A. Background on Judicial Elections
Unlike the federal model of judicial selection, the model for the selection of state judges has undergone significant change throughout American history. (1) Until the mid-1800s, state judicial selection generally adhered to the federal model, emphasizing the appointment of judges. Typically, judges were selected by gubernatorial appointment coupled with confirmation by a special commission or the legislature; in some cases, judges were appointed directly by the state legislature. (2) The emergence of Jacksonian egalitarian democratic ideals in the nineteenth century brought about a growing belief that judges, like other public officials, should be accountable to the voting public. (3) As that ideal gained acceptance among reformers, states began moving away from legislative and gubernatorial appointment and toward the selection of judges by popular election. In 1832, Mississippi became the first state to provide for the selection of its judges by popular election. New York followed in 1846. For the next sixty-five years, every new state to enter the Union provided for some or all of its judges to be chosen by popular Election. (4)
When popular judicial election began in Mississippi and New York, judges typically ran on partisan ballots, campaigning alongside their fellow party candidates. In the latter part of the nineteenth century, however, Progressive reformers grew increasingly concerned with the influence of party bosses, who often gave judicial nominations to the party faithful, instead of the most qualified candidates. (5) To quell judicial selection by party leaders, reformers pressed for nonpartisan judicial elections. (6) In the closing decades of the 1800s, the legal profession also responded to the extraordinary influence of parties over judicial selection. Lawyers began organizing bar associations largely to promote judicial selection based on qualifications rather than party patronage. (7)
In the mid-twentieth century, reformers began advocating the "Missouri Plan," which removed the initial selection of judges from popular control but retained the Jacksonian ideal of electoral accountability. (8) Under this plan, judges are appointed by a governor from a list prepared by a judicial nominating committee. The judges appointed under this plan then run in periodic, uncontested "retention" elections where voters are allowed to determine whether the judge remains in office. (9)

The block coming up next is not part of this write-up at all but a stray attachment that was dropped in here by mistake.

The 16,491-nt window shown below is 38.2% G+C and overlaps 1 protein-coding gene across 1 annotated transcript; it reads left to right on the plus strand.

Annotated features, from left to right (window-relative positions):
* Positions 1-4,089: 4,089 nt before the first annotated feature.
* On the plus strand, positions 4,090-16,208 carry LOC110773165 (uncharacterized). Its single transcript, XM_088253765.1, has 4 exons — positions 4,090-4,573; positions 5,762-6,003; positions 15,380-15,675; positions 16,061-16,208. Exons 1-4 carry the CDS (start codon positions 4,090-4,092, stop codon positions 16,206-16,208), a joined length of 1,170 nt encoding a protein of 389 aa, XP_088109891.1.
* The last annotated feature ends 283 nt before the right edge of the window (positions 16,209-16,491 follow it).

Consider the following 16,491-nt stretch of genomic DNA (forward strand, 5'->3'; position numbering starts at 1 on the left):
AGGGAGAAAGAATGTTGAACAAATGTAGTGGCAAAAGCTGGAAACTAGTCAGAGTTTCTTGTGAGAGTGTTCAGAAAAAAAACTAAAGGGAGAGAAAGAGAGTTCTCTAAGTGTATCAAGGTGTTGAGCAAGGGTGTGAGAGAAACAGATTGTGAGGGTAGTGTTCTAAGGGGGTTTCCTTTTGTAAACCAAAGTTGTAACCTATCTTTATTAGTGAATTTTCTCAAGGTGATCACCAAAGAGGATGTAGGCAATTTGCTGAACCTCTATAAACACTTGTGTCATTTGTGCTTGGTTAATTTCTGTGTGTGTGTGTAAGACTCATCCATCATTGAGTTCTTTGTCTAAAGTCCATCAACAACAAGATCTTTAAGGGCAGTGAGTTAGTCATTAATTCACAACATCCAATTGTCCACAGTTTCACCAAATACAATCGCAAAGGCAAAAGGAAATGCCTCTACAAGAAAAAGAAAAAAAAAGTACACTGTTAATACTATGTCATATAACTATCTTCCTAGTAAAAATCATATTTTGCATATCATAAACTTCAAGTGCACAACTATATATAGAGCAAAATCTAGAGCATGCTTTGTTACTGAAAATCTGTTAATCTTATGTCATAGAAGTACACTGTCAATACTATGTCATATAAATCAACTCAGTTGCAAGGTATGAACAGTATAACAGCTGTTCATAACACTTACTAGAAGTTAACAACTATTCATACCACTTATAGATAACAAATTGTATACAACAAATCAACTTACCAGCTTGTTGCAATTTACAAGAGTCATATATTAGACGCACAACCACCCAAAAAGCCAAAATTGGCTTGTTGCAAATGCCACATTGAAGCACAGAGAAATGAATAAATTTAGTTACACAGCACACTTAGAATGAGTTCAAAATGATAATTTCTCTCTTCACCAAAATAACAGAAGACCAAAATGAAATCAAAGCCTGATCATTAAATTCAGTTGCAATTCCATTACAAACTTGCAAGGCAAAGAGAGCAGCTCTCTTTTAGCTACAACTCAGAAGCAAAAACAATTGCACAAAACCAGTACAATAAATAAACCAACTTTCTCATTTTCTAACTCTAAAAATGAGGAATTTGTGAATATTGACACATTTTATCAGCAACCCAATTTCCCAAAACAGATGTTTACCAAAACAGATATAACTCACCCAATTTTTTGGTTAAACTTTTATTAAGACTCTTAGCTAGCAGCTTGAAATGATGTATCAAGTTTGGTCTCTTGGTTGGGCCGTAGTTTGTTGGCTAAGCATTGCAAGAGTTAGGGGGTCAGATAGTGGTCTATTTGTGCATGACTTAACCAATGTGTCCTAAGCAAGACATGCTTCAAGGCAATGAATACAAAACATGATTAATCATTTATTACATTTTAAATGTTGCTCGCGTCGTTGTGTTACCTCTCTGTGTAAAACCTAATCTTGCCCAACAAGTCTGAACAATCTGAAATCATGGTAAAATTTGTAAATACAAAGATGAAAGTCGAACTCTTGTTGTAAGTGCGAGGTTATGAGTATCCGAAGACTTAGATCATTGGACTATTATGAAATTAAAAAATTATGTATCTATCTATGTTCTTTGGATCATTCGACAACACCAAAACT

Contested elections, however, have not been eliminated. Thirty-nine states still select some judges through popular election, and eleven states select their supreme court justices in partisan elections. (10) In spite of the Missouri Plan's initial popularity, the wave of reform that accompanied its early years has waned. Judicial elections are now the norm and their weaknesses require wholesale reform. A clear understanding of judicial elections will shed light on how to improve the process of selecting judges. This Article focuses on Texas, whose history often foreshadows the experience of other states.
B. The Case of Texas
In its first five years of statehood, Texas was a microcosm of the early national experience with state judicial selection. Initially, judges were appointed by the governor and approved by the Texas senate. (11) Then, in 1850, the influence of Jacksonian Democracy led to the adoption of judicial selection by popular election. (12) Under Reconstruction, Texas returned to the gubernatorial appointment of judges. (13) However, largely in response to abuses of the gubernatorial appointment power during Reconstruction, Texas included a provision in its current constitution, adopted in 1876, for the selection of judges by popular election. (14) While the Texas constitution does not require that judicial candidates run on partisan ballots, Texas election law encourages judicial candidates to run as party Nominees. …